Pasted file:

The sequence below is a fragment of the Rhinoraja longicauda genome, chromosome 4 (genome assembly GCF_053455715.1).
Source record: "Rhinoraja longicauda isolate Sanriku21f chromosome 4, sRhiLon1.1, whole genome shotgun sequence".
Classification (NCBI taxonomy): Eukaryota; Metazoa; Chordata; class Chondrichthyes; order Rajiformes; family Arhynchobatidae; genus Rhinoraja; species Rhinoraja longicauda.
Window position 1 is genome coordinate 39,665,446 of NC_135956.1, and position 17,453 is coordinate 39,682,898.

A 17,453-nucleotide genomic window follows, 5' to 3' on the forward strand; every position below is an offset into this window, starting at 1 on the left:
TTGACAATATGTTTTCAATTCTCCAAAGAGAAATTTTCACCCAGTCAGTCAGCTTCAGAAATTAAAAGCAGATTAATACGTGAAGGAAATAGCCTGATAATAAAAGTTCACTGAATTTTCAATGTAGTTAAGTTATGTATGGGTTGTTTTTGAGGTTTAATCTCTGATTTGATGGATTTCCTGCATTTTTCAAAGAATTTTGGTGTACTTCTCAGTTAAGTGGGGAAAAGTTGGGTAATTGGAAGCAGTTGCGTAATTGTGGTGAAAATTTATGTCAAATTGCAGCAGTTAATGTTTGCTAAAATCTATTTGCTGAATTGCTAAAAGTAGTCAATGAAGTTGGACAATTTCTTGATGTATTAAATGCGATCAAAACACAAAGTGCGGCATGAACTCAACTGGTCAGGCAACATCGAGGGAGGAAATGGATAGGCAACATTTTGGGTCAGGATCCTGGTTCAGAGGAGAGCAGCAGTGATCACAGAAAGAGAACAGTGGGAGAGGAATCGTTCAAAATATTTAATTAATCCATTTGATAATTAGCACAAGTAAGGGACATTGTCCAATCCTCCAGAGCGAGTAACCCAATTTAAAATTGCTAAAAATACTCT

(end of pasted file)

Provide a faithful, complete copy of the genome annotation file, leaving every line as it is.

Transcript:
The sequence below is a fragment of the Rhinoraja longicauda genome, chromosome 4 (genome assembly GCF_053455715.1).
Source record: "Rhinoraja longicauda isolate Sanriku21f chromosome 4, sRhiLon1.1, whole genome shotgun sequence".
Classification (NCBI taxonomy): Eukaryota; Metazoa; Chordata; class Chondrichthyes; order Rajiformes; family Arhynchobatidae; genus Rhinoraja; species Rhinoraja longicauda.
Window position 1 is genome coordinate 39,665,446 of NC_135956.1, and position 17,453 is coordinate 39,682,898.

A 17,453-nucleotide genomic window follows, 5' to 3' on the forward strand; every position below is an offset into this window, starting at 1 on the left:
TTGACAATATGTTTTCAATTCTCCAAAGAGAAATTTTCACCCAGTCAGTCAGCTTCAGAAATTAAAAGCAGATTAATACGTGAAGGAAATAGCCTGATAATAAAAGTTCACTGAATTTTCAATGTAGTTAAGTTATGTATGGGTTGTTTTTGAGGTTTAATCTCTGATTTGATGGATTTCCTGCATTTTTCAAAGAATTTTGGTGTACTTCTCAGTTAAGTGGGGAAAAGTTGGGTAATTGGAAGCAGTTGCGTAATTGTGGTGAAAATTTATGTCAAATTGCAGCAGTTAATGTTTGCTAAAATCTATTTGCTGAATTGCTAAAAGTAGTCAATGAAGTTGGACAATTTCTTGATGTATTAAATGCGATCAAAACACAAAGTGCGGCATGAACTCAACTGGTCAGGCAACATCGAGGGAGGAAATGGATAGGCAACATTTTGGGTCAGGATCCTGGTTCAGAGGAGAGCAGCAGTGATCACAGAAAGAGAACAGTGGGAGAGGAATCGTTCAAAATATTTAATTAATCCATTTGATAATTAGCACAAGTAAGGGACATTGTCCAATCCTCCAGAGCGAGTAACCCAATTTAAAATTGCTAAAAATACTCT